The culminating point.
Understanding the new phase of the war in Ukraine.
The Institute for the Study of War posted a very interesting assessment this weekend:
It should be understood in its proper context. “Culmination” here is not synonymous with “end.” It is jargon, a term of military art originating in the work of Prussian theorist Carl von Clausewitz. The military thinker served as an officer, and eventually a major-general, through the tumult of the Napoleonic era, including the national disaster of Jena and the pan-German war of revenge in 1812-1814. His efforts to synthesize and understand the titanic events of his time are captured in his Vom Kriege — On War — written in the decades following Napoleon’s final defeat and published posthumously. Within this considerable work (nearly one thousand pages divided into eight books), we come to the fifth chapter of the seventh book, “The Culminating Point of the Attack.” Take it away, Generalmajor von Clausewitz:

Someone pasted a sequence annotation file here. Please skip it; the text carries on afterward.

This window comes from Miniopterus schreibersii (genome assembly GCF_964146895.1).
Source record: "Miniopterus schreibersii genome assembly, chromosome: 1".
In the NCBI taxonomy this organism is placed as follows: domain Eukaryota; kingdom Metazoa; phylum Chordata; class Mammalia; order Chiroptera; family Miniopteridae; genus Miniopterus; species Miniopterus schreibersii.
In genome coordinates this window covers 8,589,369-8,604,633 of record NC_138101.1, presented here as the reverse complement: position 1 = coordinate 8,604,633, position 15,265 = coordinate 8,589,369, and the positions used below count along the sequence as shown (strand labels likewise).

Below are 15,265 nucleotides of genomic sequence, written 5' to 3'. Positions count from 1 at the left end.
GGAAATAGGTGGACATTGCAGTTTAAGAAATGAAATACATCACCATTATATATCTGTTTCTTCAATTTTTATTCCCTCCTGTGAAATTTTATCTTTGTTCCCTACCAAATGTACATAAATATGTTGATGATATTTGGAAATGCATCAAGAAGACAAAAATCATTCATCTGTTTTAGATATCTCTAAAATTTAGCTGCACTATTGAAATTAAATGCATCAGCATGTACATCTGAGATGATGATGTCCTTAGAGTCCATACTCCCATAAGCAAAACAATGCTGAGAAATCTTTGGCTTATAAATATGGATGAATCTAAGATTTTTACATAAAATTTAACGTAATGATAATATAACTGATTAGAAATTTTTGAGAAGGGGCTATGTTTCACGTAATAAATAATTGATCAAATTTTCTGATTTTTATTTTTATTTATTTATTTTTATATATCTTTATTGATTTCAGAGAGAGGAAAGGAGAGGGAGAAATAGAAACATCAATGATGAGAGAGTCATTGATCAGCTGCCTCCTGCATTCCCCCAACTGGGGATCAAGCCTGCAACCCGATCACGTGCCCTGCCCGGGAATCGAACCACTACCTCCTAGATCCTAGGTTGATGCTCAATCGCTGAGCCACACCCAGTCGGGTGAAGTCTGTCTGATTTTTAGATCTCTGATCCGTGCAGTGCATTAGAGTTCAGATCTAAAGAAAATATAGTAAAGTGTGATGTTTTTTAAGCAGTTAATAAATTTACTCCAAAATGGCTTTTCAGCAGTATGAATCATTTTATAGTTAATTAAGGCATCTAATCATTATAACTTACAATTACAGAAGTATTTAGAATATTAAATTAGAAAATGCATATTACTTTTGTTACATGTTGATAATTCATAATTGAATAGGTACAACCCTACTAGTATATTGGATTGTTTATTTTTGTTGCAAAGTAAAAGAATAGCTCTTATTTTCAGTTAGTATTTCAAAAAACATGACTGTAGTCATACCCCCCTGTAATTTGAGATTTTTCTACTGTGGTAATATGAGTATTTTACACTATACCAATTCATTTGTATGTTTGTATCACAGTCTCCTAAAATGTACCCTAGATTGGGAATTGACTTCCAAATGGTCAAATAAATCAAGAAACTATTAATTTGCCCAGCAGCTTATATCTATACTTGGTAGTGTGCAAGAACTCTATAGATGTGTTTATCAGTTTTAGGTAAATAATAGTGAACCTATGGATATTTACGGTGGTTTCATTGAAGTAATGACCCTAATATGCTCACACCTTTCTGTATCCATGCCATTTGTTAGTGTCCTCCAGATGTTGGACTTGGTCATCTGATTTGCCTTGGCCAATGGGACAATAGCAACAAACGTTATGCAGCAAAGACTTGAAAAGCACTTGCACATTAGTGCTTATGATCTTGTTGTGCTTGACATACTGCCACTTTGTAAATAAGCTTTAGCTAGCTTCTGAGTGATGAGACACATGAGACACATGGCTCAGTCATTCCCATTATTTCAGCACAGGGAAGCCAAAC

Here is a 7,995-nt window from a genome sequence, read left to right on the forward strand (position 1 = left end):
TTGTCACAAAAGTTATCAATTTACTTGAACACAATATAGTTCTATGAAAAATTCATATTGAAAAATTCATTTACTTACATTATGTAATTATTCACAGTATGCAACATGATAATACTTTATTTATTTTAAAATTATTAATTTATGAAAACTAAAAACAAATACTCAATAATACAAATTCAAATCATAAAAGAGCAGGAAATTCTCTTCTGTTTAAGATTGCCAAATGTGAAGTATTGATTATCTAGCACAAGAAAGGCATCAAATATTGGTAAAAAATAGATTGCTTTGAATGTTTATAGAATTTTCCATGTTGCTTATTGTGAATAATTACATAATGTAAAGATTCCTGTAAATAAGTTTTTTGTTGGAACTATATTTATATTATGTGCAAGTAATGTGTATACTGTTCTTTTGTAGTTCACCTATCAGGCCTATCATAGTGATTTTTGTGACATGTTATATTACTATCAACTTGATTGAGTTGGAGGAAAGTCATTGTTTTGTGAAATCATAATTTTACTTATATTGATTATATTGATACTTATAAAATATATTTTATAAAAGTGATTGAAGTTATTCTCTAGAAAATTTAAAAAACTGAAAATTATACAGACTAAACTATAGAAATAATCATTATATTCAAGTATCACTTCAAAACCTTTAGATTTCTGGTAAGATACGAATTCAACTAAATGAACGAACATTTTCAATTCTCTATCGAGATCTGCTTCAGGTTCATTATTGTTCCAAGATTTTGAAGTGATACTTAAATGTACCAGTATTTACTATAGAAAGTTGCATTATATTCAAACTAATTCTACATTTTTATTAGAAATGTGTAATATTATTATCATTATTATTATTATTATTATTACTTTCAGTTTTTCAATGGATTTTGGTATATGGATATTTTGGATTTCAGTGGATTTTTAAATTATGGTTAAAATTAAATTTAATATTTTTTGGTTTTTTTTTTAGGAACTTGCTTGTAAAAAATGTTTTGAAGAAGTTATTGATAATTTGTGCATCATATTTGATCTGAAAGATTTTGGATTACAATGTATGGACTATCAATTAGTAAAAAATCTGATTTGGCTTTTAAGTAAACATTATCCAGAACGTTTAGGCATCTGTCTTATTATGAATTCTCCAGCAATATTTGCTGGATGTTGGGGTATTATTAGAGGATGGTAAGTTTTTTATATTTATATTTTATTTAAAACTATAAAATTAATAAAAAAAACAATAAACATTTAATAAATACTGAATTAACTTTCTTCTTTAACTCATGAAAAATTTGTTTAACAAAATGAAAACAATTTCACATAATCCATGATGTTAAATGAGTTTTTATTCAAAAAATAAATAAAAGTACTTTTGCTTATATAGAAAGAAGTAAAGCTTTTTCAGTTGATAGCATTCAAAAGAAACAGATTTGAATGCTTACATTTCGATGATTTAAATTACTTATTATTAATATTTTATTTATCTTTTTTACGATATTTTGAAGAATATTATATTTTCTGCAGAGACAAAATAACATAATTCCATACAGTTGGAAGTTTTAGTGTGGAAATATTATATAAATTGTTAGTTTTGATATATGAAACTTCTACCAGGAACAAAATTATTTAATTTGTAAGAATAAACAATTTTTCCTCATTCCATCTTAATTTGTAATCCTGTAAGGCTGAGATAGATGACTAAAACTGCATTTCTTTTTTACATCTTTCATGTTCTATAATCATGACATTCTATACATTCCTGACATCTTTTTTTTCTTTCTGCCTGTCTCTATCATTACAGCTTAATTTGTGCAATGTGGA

Culmination, then, is not the end of war, nor even the campaign. It is the end of a specific attack: the point at which it may proceed no further upon its initial conceptual or material basis. What follows may therefore be significantly worse, more protracted, and more violent, as a new conceptual or material basis for attack is either sought or implemented.